Research In Motion investors started pulling dropping stock when Thorsten Heins took the reigns as CEO. Those investors that jumped ship thought that Heins was the wrong man for the job – and apparently they were right. Seemingly, Heins’ first order of business was to take a cue from the Trix Rabbit, the Lucky Charms leprechaun, and other cereal box cartoon characters by creating four RIM superheroes. That’s right; RIM has created four superheroes to represent the brand.
Why would the RIM marketing team choose cartoon characters to represent a brand that’s largely used by business people? Your guess is as good as mine (unless, of course, RIM simply wanted to generate press. In that case, mission accomplished). However, the fact remains that the public will be seeing four very colorful RIM superheroes in the months to come.
Since all superheroes need a name and a slogan, RIM has created both for the four new characters. RIMs new superhero lineup includes: Justin Steele who’s “always ready to stick up for his friends,” Max Stone (“always able to jump out of a plane”), GoGo Girl (she “save the day with a brilliant strategy”), and Trudy Foreal (Trudy “isn’t afraid to call it as she sees it”). As bizarre as this marketing plan seems, RIM seems to have a method to its madness, though that method might alienate North American RIM devotees.
Clearly, RIM is attempting to target Asian markets with the new cartoon characters. The notion that Asian markets are emerging isn’t completely off target, but RIM’s new superheroes will likely be seen for what they are: a cheap marketing ploy. RIM is also after a much younger audience, since competitors (such as Samsung and Apple) have managed to capture younger consumers. Yet, RIM will certainly alienate the serious business class that the company has been strongly linked to. Is this marketing plan a good one? Analysts (and this reviewer) state a strong and loud: “no!”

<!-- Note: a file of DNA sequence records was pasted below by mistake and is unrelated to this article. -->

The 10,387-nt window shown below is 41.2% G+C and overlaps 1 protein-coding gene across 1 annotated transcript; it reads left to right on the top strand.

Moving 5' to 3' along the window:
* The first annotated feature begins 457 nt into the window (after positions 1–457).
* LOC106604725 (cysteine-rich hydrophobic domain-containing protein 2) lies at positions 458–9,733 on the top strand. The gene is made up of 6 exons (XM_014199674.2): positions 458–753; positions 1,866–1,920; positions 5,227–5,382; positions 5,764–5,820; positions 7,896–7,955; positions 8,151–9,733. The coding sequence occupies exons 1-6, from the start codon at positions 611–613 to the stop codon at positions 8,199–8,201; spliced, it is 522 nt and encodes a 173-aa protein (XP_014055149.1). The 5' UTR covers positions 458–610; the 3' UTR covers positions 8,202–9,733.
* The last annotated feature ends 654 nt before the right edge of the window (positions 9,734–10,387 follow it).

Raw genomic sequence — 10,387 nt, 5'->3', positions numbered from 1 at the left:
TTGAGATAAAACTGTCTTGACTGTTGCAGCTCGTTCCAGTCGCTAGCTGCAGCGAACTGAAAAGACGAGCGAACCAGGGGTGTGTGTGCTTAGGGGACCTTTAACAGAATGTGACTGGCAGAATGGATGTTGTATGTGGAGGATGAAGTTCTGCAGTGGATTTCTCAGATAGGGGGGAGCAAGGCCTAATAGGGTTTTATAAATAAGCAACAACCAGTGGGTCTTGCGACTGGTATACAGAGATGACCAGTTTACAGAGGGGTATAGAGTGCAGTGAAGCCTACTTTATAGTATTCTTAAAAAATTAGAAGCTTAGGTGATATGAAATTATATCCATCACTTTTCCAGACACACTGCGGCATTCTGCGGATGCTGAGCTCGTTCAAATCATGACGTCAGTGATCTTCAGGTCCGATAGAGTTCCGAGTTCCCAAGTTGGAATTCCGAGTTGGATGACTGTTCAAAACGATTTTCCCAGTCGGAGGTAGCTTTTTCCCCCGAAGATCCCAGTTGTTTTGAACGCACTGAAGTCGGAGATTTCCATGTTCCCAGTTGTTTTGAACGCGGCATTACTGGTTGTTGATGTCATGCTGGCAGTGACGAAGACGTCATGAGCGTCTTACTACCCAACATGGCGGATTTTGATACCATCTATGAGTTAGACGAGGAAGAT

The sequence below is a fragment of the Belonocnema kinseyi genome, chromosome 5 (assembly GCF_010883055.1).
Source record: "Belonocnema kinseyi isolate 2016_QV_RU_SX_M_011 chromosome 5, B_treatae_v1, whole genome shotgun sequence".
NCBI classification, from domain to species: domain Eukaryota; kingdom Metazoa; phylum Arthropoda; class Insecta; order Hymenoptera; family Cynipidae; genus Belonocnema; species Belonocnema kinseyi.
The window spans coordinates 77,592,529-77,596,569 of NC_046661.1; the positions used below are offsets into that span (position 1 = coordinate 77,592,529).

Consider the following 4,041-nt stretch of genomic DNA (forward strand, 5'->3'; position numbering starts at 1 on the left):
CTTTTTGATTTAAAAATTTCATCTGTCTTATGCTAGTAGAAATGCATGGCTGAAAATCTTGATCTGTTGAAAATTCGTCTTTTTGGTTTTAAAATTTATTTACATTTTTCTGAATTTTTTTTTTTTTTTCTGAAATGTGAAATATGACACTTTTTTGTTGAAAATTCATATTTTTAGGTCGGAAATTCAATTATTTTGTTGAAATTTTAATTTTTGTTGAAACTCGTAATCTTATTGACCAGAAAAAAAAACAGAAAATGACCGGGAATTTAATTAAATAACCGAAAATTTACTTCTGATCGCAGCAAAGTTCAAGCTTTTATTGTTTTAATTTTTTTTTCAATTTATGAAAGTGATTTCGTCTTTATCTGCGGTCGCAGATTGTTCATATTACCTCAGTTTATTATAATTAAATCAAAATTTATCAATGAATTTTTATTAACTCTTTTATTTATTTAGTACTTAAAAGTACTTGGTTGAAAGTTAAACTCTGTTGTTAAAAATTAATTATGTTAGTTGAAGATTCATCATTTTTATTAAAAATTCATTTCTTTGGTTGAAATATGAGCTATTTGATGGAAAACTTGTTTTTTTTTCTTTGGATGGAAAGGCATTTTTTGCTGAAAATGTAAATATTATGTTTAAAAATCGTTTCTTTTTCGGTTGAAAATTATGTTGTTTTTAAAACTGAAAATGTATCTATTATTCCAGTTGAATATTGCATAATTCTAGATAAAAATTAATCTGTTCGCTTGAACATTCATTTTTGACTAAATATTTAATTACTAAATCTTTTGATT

Watering Down the BlackBerry Brand
What business owner or executive wants to walk around with a phone that’s associated with a pink-clad cartoon character? The whole idea is ridiculous, really, but it looks like RIM’s marketing team isn’t going to stop with the new superheroes. The company plans to spend $100 million on marketing this year, and that amount probably includes more cartoon characters and colorful icons. Sadly, a new marketing campaign isn’t what RIM really needs.
As has been said time and again, the only way for RIM to survive in the quickly accelerating smartphone market is to start innovating.
An aging BlackBerry lineup coupled with a tablet flop puts the company in a treacherous position. It’s going to be a tough road for RIM in the next few months. Apple, Samsung, Microsoft, and a slew of other smartphone and tablet manufacturers are the ones to beat – and none of these companies are relying on cartoon characters to push products. Instead, those leading the smartphone and tablet pack are creating new, interesting, and innovative products – a lesson RIM could do well to learn.